Saturday, January 9, 2016
Gas lines need replacement, pronto
From CBS 2:
From the city to the suburbs, thousands of miles of some of the country’s oldest and decaying gas mains lay just below the surface of our streets.
As CBS2’s Dick Brennan reported, experts said the consequences could be dangerous or devastating.
In the early 20th century, there were new roads, rails, and an underground system delivered gas to buildings around New York.
More than 100 years later the landscape has drastically changed — but some of those exact same mains are still delivering our gas today.
A Con Edison spokesperson told CBS2 that since 2014 the company has been replacing old mains at a rate of 65 miles per year, a number that is expected to increase to 100 miles in 2016.
PSEG said it too has been prudently replacing old mains and will triple its rate of replacement to 510 miles this year.
Posted by Queens Crapper at 4:38 AM
Labels: infrastructure, natural gas, repairs, safety
If the city would focus on this and not bike lanes and green roofs, we might have a future. Instead they hold recycle your styrofoam events. Are you f'n kidding me?
And our representatives will sit on their hands until a catastrophe occurs.
The soil around and above them well entombed pipes is well settled. These dumb goons will make things worse because they never pack, close and seal the holes properly. The streets will be like driving on the moon or Willets point one winter afterward. Like in Boston the smaller lines going to homes will shift and have problems costing home owners $8,000-$15,000 to fix and more digging, busted sidewalks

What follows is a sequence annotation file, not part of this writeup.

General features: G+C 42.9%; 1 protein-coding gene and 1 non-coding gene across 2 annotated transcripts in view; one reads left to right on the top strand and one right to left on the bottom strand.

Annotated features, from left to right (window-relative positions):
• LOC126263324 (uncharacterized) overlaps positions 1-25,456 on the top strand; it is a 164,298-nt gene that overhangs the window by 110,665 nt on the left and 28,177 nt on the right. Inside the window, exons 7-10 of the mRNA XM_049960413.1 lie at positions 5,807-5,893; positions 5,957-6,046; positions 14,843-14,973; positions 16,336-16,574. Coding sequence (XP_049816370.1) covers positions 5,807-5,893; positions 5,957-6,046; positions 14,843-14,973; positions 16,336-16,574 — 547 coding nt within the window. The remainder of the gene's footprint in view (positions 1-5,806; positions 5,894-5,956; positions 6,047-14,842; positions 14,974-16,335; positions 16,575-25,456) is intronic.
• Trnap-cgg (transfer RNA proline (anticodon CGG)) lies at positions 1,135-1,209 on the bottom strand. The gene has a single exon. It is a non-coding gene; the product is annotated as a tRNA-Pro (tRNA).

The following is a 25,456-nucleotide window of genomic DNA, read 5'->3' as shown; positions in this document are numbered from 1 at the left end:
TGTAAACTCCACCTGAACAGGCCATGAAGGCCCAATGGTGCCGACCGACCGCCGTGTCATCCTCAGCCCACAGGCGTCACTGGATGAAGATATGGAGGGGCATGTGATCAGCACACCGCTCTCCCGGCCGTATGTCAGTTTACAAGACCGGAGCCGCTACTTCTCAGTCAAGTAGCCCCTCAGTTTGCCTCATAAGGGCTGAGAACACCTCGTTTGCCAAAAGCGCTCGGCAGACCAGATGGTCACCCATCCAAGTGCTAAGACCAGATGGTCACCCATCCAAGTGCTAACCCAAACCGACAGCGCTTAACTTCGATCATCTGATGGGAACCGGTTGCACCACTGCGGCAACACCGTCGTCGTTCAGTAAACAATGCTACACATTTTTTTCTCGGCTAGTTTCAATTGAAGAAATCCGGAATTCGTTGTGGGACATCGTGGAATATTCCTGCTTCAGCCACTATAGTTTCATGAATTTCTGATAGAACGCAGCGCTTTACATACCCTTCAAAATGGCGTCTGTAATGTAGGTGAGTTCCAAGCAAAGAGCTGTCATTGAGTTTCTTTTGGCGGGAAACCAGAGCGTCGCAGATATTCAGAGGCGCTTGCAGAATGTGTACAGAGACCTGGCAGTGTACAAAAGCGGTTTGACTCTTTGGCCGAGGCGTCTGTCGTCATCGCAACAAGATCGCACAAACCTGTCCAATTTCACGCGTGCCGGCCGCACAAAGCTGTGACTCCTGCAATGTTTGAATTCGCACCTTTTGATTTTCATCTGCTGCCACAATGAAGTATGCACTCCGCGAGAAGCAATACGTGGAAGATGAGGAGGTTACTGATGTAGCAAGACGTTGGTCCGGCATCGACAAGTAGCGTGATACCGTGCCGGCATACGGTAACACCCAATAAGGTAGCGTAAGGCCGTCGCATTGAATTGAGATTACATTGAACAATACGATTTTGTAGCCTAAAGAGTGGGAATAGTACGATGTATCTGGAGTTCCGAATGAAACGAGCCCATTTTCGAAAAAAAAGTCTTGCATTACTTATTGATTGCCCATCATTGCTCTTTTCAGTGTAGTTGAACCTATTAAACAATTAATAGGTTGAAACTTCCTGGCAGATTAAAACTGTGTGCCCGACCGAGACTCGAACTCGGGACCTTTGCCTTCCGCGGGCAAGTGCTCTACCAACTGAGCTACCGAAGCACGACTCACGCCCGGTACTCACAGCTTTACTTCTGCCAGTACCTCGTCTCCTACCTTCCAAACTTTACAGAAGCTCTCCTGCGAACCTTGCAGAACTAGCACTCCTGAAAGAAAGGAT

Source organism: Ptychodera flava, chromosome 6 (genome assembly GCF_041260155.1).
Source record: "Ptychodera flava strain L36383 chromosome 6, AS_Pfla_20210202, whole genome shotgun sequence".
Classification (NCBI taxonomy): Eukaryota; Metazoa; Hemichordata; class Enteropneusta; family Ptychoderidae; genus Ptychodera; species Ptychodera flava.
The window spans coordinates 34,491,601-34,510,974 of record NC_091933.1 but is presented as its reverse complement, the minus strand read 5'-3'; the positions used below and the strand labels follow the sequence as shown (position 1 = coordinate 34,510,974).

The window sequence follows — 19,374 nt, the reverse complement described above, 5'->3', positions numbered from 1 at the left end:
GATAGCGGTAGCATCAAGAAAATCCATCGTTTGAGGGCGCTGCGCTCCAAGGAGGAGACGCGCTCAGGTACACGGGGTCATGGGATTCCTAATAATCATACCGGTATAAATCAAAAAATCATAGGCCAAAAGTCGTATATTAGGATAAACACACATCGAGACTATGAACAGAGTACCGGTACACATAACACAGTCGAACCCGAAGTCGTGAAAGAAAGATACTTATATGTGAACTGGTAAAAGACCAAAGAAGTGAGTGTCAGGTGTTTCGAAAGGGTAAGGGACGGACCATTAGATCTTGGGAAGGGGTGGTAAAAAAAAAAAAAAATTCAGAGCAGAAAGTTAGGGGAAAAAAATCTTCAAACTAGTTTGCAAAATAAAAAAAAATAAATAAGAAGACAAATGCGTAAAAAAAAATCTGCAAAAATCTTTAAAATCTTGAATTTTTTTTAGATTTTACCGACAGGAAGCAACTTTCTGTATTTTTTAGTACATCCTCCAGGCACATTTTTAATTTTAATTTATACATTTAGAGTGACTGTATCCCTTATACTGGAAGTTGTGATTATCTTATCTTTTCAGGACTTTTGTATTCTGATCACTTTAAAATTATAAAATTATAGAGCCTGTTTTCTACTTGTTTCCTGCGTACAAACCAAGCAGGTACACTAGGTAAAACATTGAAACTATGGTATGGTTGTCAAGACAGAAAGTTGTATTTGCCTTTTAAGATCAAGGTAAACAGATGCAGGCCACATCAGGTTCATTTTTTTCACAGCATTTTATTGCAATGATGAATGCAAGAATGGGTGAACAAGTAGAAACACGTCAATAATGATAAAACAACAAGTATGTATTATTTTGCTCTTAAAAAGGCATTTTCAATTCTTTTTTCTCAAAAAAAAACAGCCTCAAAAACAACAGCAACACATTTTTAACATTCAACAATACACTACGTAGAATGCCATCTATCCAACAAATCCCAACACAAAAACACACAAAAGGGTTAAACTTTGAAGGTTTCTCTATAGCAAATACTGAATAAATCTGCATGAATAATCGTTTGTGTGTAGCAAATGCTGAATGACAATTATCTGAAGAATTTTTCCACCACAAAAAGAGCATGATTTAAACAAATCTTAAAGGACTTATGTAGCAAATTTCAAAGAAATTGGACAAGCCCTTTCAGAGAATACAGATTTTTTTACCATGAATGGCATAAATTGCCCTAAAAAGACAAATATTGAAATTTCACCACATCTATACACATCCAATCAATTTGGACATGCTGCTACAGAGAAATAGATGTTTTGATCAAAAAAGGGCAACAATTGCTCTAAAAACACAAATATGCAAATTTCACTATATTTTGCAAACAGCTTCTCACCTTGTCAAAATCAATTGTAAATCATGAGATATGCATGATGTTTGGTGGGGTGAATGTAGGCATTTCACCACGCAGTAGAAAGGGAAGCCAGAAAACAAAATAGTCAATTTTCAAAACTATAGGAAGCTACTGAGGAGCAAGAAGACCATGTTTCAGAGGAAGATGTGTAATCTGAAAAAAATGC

This hits home for me. Across the street from my house is a gas leak. On a good day you can walk by my house and smell gas. So many calls to Con Edison and they come out with their stupid sensors and say yep it is a leak. Not that bad can wait to get fixed. I feel like I am sitting on a time bomb. I told my mother if something happens sue Con Edison. I believe this is what happens to most complaints. We pay a lot for gas and all the their surcharges they need to fix the old pipes.
> Like in Boston the smaller lines going to homes will shift and have problems costing home owners $8,000-$15,000 to fix and more digging, busted sidewalks
Does anyone have a link to an article about this? I'd like to know more.
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